"Plague activity in nature has been known to wax and wane over time, and this is influenced largely by climate conditions and rodent and flea populations," ADHS says on its website.
Three states in the American southwest ‒ Arizona, Colorado and New Mexico ‒ are responsible for 80 percent of human cases of the plague, Dave Engelthaler, programming director with pathogen research nonprofit TGen North, told the Arizona Daily Sun.
The last time the plague was found in Arizona was September 2014, when fleas in Doney Park tested positive for the disease, the Arizona Republic reported at the time.
Researchers believe it may be because the Southwest’s climate, topography and rodent populations are similar to the high desert grasslands of central Asia where plague first evolved, David Wagner, a professor at Northern Arizona University’s Microbial Genetics and Genomics Center, told the Arizona Daily Sun.
“It found a similar place to make a new home,” Wagner said.
Fleas on rabbits and other small rodents ‒ including prairie dogs, ground squirrels, rats and mice ‒ carry the Yersinia pestis bacteria that causes the bubonic plague. Prairie dogs are especially vulnerable to the disease due to their social nature, and outbreaks can quickly wipe out 90 percent of a local prairie dog population.
"If you normally see prairie dogs then next day they're gone, there is a good chance plague is coming," Engelthaler said.
Humans usually contract the plague after being bitten by a rodent flea that is carrying the bubonic plague bacterium or by handling an animal infected with plague, according to the US Centers for Disease Control and Prevention (CDC).
To prevent the disease from spreading to humans, ADHS warns visitors and residents not to allow pets to roam freely, as well as treating them with flea-prevention medications; to avoid contact with sick or dead animals and to stay away from rodent burrows; to wear insect repellents to keep fleas away when hiking or working in areas where plague might be active; and to wear rubber gloves when skinning and cleaning game animals.
Today, modern antibiotics are effective in treating plague, the CDC says. However, the disease can cause serious illness or death without prompt treatment.
Plague symptoms include fever; headache; pain or swelling in the groin, armpit or neck area; weakness; and, occasionally, nausea. Symptoms usually appear within two to six days after exposure.
Southern California reportedly faces cut in water deliveries this summer
Southern California's water wholesaler reportedly is planning to cut deliveries of imported water to 26 cities and districts in response to the state's ongoing drought.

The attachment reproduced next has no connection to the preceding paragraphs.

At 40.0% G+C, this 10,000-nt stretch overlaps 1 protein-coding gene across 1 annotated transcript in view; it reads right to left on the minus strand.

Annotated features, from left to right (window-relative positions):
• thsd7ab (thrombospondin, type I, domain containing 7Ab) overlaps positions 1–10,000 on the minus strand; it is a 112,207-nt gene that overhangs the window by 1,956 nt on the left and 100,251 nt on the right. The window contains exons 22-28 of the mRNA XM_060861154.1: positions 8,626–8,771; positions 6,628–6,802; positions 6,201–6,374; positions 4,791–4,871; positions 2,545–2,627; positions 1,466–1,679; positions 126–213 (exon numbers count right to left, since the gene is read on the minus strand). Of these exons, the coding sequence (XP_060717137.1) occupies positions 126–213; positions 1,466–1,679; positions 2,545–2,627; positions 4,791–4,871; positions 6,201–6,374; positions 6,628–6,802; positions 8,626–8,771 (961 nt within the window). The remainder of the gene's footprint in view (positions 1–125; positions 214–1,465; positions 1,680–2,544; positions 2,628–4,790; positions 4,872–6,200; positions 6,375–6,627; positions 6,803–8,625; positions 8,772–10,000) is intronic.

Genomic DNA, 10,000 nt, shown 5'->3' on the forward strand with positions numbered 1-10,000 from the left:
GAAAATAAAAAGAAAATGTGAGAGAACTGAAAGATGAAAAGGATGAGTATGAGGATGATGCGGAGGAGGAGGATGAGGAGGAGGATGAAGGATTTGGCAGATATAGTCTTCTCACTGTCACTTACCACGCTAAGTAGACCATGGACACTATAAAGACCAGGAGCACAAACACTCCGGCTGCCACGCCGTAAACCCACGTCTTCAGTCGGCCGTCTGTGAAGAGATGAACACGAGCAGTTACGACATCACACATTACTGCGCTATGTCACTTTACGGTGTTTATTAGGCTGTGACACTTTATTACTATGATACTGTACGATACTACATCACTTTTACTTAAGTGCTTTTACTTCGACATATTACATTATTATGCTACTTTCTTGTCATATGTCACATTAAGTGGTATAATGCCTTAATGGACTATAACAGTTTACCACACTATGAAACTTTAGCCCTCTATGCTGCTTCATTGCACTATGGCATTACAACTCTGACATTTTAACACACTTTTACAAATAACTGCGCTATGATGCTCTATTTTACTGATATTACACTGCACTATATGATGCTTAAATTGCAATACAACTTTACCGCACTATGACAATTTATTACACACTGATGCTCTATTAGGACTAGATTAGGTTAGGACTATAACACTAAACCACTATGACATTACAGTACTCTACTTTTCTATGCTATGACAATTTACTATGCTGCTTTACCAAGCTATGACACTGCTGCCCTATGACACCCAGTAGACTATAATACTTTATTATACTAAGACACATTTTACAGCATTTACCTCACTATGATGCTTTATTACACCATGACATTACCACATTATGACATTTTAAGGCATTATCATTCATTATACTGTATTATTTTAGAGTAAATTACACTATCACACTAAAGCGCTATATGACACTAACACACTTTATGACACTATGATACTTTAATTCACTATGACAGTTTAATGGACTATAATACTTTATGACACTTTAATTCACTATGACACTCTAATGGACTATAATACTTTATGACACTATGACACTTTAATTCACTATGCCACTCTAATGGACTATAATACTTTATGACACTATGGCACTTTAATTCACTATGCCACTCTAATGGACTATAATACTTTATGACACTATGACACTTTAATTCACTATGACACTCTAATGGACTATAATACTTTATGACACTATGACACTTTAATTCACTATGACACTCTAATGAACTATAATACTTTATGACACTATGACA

According to The Los Angeles Times, the rationing measure by the Metropolitan Water District (MWD) will take effect July 1 and was in the works before California Gov. Jerry Brown mandated a 25 percent cut in water use by the state's cities and towns last week.
The size of the cutback has not been revealed, but the Times reports that the MWD could reduce deliveries by between 10 and 20 percent, which would amount to between 200,000 and 400,000 fewer acre-feet of water. An acre-foot of water is enough to supply two households for one year.
If a local agency needs more water than their allocation, they will be required to pay a surcharge of up to $2,690 per acre-foot for extra deliveries. That could raise the cost of water by roughly fourfold for agencies and, possibly, residents.
MWD, which imports water to Southern California from Northern California and the Colorado River, last resorted to rationing measures during a previous drought in 2009 and 2010. In that case, no local agencies needed to place pricey orders for going over their allocation. However, the Times reports that communities may have a harder time keeping within their allocation since water use has been cut back already.
MWD General Manager Jeffrey Kightlinger told the Times that reducing deliveries would slow a drop in the agency's water reserves, which has plummeted from 2.7 million acre-feet at the end of 2012 to 1.2 million acre-feet at the end of 2014.
"With prudent management," Kightlinger said, "we're good for another two, three years of drought."
Brown announced the water use restrictions after the latest Sierra Nevada snowpack measurement on April 1 measured to 5 percent of its historical average, the lowest in 65 years of record-keeping.
Brown's previous call for a voluntary 20 percent cut in water use in January 2014 resulted in great variations among communities and an overall reduction of about 10 percent statewide. Brown did the same as governor in 1977, during another severe drought, asking for a voluntary reduction of 25 percent.
The Associated Press contributed to this report.